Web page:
In Matter of Federation of N.Y. State Rifle Pistol Clubs v New York City Police Dept. (73 NY2d 92), an organization requested the names and addresses of rifle and shotgun permit holders so it could mail them circulars describing its organization, its pursuits and the services it performed on behalf of its members, along with information concerning the organization's annual membership dues (see id. at 96).Summary of this case from In re N.Y.S.U.T
Argued January 10, 1989
Decided February 14, 1989
Appeal from the Appellate Division of the Supreme Court in the First Judicial Department, David B. Saxe, J.
Peter L. Zimroth, Corporation Counsel (Alan G. Krams and Fay Leoussis of counsel), for appellants.
Jules W. Santagata, Jr., for respondent.
The question in this appeal by respondents, New York City Police Department and its Commissioner, is whether a request under the Freedom of Information Law (FOIL) for the names and addresses of persons holding rifle or shotgun permits for rifles and shotguns may be denied as an unwarranted invasion of personal privacy under Public Officers Law §§ 87 (2) (b) and 89 (2) (b) (iii). Petitioner, a nonprofit organization, seeks the names and addresses of such permittees in order to solicit membership dues to help support its informational, lobbying, and other activities. Respondents' contention is that solicitation of membership dues to further the goals of a nonprofit organization is a form of "fund-raising" as the term is used in Public Officers Law § 89 (2) (b) (iii). Thus, it is argued, release of the names and addresses for such solicitation would constitute one of the specifically enumerated categories of unwarranted invasions of personal privacy for which disclosure may be withheld under the exemption established in Public Officers Law § 87 (2) (b). Supreme Court rejected this contention and granted the relief demanded in petitioner's CPLR article 78 proceeding. The Appellate Division affirmed without stating its reasons. We granted leave to appeal and now reverse.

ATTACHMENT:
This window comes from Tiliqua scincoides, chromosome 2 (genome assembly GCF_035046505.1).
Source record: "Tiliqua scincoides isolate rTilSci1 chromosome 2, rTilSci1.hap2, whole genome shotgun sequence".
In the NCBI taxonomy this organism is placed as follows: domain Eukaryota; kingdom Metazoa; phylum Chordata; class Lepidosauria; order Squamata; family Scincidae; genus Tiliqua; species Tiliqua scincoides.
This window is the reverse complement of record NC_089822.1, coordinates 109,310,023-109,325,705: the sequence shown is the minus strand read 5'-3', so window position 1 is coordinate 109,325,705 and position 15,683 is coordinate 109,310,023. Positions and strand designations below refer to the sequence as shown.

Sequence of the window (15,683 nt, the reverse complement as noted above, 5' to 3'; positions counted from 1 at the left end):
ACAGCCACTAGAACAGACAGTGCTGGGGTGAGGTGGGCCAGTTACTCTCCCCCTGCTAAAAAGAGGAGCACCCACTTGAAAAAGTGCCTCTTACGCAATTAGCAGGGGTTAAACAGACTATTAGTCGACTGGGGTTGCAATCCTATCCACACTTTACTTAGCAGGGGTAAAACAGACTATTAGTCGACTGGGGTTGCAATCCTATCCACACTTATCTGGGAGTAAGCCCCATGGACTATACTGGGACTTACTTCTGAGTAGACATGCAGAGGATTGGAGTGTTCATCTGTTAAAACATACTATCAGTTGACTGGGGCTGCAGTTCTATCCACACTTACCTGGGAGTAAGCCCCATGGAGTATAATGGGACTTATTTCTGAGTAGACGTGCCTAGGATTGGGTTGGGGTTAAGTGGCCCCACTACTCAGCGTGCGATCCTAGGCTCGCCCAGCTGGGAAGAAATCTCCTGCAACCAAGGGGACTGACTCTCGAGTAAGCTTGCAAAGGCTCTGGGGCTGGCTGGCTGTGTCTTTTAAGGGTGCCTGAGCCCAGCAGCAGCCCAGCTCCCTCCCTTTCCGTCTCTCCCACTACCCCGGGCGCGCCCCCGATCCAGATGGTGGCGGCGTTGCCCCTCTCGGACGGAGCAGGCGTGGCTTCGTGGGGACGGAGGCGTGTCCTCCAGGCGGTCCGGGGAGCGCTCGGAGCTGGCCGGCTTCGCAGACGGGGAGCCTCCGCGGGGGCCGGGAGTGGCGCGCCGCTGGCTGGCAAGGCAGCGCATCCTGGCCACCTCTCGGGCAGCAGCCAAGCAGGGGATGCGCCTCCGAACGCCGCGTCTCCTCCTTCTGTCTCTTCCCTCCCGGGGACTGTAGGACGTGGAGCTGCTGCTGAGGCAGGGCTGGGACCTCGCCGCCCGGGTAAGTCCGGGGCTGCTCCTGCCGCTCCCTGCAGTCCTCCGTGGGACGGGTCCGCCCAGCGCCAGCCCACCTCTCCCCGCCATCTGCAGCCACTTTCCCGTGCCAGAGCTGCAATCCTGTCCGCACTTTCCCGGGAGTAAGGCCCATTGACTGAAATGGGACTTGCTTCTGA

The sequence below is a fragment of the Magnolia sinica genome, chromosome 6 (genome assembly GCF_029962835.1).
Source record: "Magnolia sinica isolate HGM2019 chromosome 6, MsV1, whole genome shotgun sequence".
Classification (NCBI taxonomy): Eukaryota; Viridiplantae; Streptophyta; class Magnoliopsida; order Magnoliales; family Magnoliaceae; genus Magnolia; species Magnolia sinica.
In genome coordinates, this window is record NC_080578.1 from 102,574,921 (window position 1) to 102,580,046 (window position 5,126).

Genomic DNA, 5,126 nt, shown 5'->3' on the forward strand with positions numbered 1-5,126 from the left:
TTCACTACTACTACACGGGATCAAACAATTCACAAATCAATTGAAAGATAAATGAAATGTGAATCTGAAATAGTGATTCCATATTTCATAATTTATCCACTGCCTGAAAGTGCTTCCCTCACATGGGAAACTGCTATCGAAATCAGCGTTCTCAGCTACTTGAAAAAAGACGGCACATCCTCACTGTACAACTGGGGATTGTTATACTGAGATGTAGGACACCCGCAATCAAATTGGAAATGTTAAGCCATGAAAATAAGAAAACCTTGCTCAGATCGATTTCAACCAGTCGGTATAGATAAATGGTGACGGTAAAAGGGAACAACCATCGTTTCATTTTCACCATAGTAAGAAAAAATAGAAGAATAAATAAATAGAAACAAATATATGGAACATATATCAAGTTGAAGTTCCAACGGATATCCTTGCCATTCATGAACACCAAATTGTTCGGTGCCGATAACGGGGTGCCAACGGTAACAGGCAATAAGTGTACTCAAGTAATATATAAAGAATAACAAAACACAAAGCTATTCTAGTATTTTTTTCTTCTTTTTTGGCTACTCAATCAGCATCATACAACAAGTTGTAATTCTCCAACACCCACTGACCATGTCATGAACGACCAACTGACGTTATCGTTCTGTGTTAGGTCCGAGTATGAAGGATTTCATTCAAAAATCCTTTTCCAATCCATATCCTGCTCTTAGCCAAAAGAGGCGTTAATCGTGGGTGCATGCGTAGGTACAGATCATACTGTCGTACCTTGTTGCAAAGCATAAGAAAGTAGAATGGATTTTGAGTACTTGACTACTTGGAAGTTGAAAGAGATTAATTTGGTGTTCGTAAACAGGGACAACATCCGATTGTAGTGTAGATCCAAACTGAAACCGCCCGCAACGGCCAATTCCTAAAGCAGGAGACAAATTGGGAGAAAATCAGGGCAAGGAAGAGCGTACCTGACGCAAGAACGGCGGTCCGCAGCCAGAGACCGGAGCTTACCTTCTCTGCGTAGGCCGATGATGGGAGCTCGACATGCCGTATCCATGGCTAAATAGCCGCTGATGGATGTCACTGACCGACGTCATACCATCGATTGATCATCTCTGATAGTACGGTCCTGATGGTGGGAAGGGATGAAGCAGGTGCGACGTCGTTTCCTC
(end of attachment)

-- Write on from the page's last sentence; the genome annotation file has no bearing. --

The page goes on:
Public Officers Law § 87 (2) (b) states:
"2. Each agency shall, in accordance with its published rules, make available for public inspection and copying all records, except that such agency may deny access to records or portions thereof that: * * *
"(b) if disclosed would constitute an unwarranted invasion of personal privacy under the provisions of subdivision two of section eighty-nine of this article".
Public Officers Law § 89 (2) (b) (iii) provides:
"(b) An unwarranted invasion of personal privacy includes, but shall not be limited to: * * *